"I was already at AIDS stage na noong na-diagnose ako... so sobrang bagsak katawan ko to the point na I even had tuberculosis," said Casuncad.
When his parents noticed his declining health status, they brought him to a hospital where he disclosed to the doctor his condition.
He said he informed the doctor that "there's no need for you to ask me questions kasi I've been diagnosed with HIV and that's the reason talaga na bagsak katawan ko."
That's when the doctor advised him to disclose his status to his parents as the hospital could not assist them with his medical condition since it was not yet equipped to be an HIV treatment hub.
ONE OF THE FEW LUCKY ONES
As it is with a lot of PLHIVs, both De Vera and Casuncad somehow feared what their loved ones' reaction would be. Both of them were terrified at how their parents would look at the situation.
Fortunately, De Vera and Casuncad were among the "rare" instances of PLHIVs who did not receive discriminatory remarks from their own family.
"I initially told my dad na 'Pa, mayroon akong sakit na hindi gumagaling' tapos [eventually], sinabi ko sa kaniya na it's HIV," said De Vera.
"Hindi ko naramdaman yung shock sa kaniya right away kasi... he was actually a part of a program sa province na nagdi-disseminate ng HIV awareness... I didn't realize that [so he approached the situation with an educated or informed mindset]," they added.
In Casuncad's case, he was left at the mercy of his parents' point of view of the whole picture as he was forced to disclose his status during a time when his health was getting worse.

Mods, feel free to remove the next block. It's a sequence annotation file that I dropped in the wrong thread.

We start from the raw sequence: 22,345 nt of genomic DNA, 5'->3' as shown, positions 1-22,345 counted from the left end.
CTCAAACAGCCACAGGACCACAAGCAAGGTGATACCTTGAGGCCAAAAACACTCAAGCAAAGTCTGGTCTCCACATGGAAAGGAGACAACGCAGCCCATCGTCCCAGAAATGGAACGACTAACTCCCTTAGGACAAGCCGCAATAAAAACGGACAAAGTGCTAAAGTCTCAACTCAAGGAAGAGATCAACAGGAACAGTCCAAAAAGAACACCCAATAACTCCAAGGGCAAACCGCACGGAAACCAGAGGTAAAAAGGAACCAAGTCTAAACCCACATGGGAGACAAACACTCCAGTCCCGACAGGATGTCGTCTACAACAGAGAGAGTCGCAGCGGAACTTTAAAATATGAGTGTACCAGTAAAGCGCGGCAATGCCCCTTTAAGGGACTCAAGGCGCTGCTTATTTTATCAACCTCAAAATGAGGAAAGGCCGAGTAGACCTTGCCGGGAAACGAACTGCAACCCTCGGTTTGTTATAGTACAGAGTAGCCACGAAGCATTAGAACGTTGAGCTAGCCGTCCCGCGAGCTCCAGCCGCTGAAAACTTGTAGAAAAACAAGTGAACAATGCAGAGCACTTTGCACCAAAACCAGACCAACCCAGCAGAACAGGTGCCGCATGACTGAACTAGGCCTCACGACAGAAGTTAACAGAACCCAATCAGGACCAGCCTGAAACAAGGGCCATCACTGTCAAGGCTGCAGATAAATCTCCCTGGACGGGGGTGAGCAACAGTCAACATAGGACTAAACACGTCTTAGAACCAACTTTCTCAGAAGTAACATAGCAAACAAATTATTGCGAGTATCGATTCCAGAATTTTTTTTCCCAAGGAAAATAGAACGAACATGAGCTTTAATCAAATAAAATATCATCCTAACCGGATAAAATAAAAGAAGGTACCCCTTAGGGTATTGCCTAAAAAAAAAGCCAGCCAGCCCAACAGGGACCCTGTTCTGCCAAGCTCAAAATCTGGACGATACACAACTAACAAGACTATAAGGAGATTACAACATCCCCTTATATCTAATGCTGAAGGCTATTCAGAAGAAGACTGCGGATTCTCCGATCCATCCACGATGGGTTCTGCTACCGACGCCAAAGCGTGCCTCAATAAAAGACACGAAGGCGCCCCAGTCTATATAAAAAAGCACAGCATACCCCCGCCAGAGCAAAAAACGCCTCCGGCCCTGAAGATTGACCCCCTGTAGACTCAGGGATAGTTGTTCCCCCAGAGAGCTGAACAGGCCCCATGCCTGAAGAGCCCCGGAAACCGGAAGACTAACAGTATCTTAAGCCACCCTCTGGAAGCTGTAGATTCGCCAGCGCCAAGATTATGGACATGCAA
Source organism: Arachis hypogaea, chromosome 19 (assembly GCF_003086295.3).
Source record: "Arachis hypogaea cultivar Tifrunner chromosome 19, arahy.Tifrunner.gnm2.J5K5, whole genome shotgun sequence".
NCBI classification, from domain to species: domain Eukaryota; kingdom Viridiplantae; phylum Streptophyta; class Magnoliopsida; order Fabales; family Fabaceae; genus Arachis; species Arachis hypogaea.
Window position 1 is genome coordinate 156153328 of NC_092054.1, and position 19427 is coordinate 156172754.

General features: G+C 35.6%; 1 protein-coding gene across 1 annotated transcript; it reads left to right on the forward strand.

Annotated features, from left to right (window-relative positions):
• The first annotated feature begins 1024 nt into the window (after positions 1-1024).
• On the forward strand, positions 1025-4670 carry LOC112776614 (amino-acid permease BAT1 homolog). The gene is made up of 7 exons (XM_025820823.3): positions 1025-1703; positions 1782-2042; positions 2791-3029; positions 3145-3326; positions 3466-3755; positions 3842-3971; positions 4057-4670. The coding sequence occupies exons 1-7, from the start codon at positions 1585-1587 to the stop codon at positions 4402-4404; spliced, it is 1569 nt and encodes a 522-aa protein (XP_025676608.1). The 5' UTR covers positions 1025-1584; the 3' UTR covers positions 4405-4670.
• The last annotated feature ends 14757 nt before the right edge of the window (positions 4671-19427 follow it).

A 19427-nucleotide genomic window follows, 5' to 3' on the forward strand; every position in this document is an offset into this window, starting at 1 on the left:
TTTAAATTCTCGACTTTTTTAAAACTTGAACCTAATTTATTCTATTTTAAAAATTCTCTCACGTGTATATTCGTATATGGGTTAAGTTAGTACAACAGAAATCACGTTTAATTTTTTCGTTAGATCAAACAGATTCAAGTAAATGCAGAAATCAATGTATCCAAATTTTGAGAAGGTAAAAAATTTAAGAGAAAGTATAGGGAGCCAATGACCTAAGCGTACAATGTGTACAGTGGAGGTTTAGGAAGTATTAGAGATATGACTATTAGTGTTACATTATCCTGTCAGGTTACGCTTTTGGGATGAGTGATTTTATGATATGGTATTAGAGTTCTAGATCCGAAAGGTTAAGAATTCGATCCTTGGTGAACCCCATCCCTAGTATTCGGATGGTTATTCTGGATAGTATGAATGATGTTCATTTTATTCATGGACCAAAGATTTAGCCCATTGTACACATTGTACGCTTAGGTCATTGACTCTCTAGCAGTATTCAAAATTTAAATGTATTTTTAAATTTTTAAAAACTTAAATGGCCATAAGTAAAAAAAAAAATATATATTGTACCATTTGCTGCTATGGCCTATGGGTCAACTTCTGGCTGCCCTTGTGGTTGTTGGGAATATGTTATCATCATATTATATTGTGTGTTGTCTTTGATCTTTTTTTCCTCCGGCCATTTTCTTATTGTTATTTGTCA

"[Noong sinabi ko sa father ko], doon ko inaabangan 'yung mga susunod niyang sasabihin. Kung itatakwil niya ba ako, will he push me away, abandon na ba," he said.
"Napaluha ako sa sinabi niyang 'so ano ang next plan?' kasi of all the things na kailangan kong marinig, 'yung suporta pa ng isang tatay na gusto lang kung anong makabubuti sa akin ang sinabi niya."
THE GOOD, THE BAD, AND THE STIGMA
De Vera said that they were fortunate enough to be colleagues and friends with people who never treated them differently after coming out as a PLHIV.
Although, they doubt that they never experienced even a slight form of discrimination from anyone as the stigma is still mostly prevalent in this day and age.
"Siguro because of my strong personality, people could not do it in front of me or could not discriminate me to my face. Siguro may bulong-bulungan sila diyan sa likod pero they can't do it in front of me," said De Vera.
And while Casuncad also did not experience any kind of discrimination from his friends or family, he still came across random people who subjected him to various prejudice.
He noted that he experienced discrimination from companies he tried applying jobs at, which resulted in him being "really demotivated" to work for two years.
Casuncad also mentioned that while the country has come a long way in opening up discussions on previously considered taboo topics like HIV or AIDS, the stigma is still deeply rooted within the country.